My Trans-Canada Rail Journey – Part 8

After returning to my compartment and spending an hour with a good book, I notice that the landscape is more barren now, almost desolate, with fewer trees struggling up out of the rocky ground. We are, in fact, approaching Sudbury, a town of some 160,000 people located in the middle of a large area rich in minerals, the result, some say, of a meteor-strike millions of years ago.

The first visible sign that we’re approaching Sudbury is, far in the distance, a 1250-foot high smoke stack, still standing on the site of a smelter which contaminated much of this area in the 50s and 60s.

After a 30-minute stop in Sudbury, the Canadian resumes its journey swinging more to the west now, heading across a vast expanse of level ground in the early stages of reforestation and almost directly toward the setting sun then, suddenly, plunging back into the wilderness. There are more lakes here, some just 30-40 feet across, others the size of several football fields, but all with a variety of waterfowl, which can be seen by the chevron-shaped wakes spreading out behind as they paddle across the mirrored surface.

As we rumble along beside one of these lakes, I spot movement up ahead along the far shore: three yellow, silver and blue locomotives. It’s the head end of our train … 22 cars and more than a third of a mile ahead.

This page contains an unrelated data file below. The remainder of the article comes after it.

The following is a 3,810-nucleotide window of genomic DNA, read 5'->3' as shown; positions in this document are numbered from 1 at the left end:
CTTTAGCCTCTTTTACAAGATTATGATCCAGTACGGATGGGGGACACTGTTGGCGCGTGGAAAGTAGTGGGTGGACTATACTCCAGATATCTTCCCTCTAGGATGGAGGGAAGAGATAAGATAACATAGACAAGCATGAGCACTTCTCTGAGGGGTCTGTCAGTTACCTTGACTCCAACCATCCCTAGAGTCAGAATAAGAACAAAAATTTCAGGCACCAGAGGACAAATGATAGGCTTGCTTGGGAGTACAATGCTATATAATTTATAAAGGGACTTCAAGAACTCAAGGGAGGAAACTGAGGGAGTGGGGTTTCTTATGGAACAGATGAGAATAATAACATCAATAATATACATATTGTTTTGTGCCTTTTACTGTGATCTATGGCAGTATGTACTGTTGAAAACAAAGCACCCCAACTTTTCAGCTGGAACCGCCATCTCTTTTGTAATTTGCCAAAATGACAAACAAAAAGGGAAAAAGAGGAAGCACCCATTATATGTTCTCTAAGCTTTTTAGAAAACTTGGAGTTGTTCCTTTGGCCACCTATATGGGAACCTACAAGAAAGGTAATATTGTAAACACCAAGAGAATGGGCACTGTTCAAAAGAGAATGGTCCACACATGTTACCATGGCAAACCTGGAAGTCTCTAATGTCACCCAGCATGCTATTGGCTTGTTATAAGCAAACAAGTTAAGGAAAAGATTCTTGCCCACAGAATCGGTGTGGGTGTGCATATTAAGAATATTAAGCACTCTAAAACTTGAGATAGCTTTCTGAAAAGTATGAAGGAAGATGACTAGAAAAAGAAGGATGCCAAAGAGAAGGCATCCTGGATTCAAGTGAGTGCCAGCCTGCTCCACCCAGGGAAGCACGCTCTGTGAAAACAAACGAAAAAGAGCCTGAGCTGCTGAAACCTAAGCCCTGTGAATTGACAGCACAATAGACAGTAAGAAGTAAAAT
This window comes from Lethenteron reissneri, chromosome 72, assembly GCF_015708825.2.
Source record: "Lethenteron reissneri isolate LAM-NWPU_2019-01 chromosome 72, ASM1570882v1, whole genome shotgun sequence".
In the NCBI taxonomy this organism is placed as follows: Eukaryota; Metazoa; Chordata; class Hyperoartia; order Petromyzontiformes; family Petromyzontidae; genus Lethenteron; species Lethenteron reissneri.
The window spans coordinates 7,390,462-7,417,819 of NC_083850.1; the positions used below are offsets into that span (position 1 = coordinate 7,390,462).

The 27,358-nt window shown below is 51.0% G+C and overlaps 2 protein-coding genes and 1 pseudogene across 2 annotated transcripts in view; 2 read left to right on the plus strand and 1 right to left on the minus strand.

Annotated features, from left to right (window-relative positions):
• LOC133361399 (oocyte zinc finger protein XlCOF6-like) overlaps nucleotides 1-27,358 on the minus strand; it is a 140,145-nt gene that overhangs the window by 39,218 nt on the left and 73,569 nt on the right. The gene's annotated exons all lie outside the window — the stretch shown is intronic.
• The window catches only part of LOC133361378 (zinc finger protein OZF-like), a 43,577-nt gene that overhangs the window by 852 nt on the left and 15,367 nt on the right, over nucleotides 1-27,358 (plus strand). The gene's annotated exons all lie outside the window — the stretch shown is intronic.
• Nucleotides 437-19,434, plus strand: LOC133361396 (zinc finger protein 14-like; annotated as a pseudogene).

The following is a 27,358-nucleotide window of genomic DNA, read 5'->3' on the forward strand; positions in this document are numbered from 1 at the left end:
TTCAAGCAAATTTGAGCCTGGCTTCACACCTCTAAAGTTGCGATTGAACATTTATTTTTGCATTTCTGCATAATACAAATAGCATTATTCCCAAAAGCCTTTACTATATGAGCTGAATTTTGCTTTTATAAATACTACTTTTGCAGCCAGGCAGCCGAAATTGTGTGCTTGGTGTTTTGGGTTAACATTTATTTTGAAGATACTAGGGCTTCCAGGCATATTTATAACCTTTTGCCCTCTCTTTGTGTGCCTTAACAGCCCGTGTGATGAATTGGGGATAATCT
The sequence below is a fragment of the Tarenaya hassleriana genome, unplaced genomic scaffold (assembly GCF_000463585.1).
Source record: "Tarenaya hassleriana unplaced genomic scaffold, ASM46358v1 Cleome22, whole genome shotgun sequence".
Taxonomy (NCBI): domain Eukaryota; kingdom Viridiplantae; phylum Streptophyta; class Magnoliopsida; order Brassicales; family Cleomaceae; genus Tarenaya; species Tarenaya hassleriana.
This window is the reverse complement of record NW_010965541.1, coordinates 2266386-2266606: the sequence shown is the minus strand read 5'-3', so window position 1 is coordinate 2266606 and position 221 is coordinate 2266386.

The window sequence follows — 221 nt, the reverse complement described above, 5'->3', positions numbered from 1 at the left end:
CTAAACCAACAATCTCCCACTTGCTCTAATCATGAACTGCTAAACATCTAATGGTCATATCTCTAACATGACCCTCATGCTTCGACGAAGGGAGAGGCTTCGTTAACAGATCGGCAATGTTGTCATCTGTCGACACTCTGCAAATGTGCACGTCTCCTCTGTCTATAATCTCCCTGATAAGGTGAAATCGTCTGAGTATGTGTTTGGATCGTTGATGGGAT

The length of the train causes problems en route: we often have to make 2 or 3 stops at stations with small platforms and it’s difficult in the larger towns where dining and lounge cars need to take on additional supplies, plus water for the passenger cars and fuel for the engines.

After another excellent meal in the dining car, I stroll back to my compartment, collect my toiletry kit and a towel, and walk to the head of the car for a delightful hot shower. My bed has been made up when I return and, after an hour or so with a good book, I drift off to sleep as the Canadian passes above Lake Superior.

My tablemates at breakfast the next morning are a husband and wife from Victoria, British Columbia. They’re returning from an annual month-long visit with their daughter’s family near Toronto. “This is the sixth time we’ve made this trip and we always take the train,” the woman says emphatically. “I’d much rather spend three days here than three hours in a plane.”

After breakfast, I walk up to the front of the train occupied by the coach passengers – three coaches and a dome/lounge car from which they can purchase pre-packaged meals, snacks and drinks. The coaches are for the most part occupied by younger, more budget-conscious passengers and people traveling shorter distances. Most of the sleeping car passengers, on the other hand, are older and are either traveling the entire distance or are getting off at Winnipeg or Jasper.

Most of the rail line on this stretch is single track, first hacked out of the wilderness in the late 1800s by chipping, chiseling and blasting through some of the hardest rock on the planet. Periodically, the Canadian pulls off onto a siding to let one of the many Canadian National Railway freights rumble past. By rights, the freights should be the ones to pull over, but in many cases they are simply too long for the sidings.

At one point, our train slows and passengers stare at the stark evidence of a recent derailment: a half dozen auto carrier cars scattered haphazardly beside the track and down a 50-foot embankment.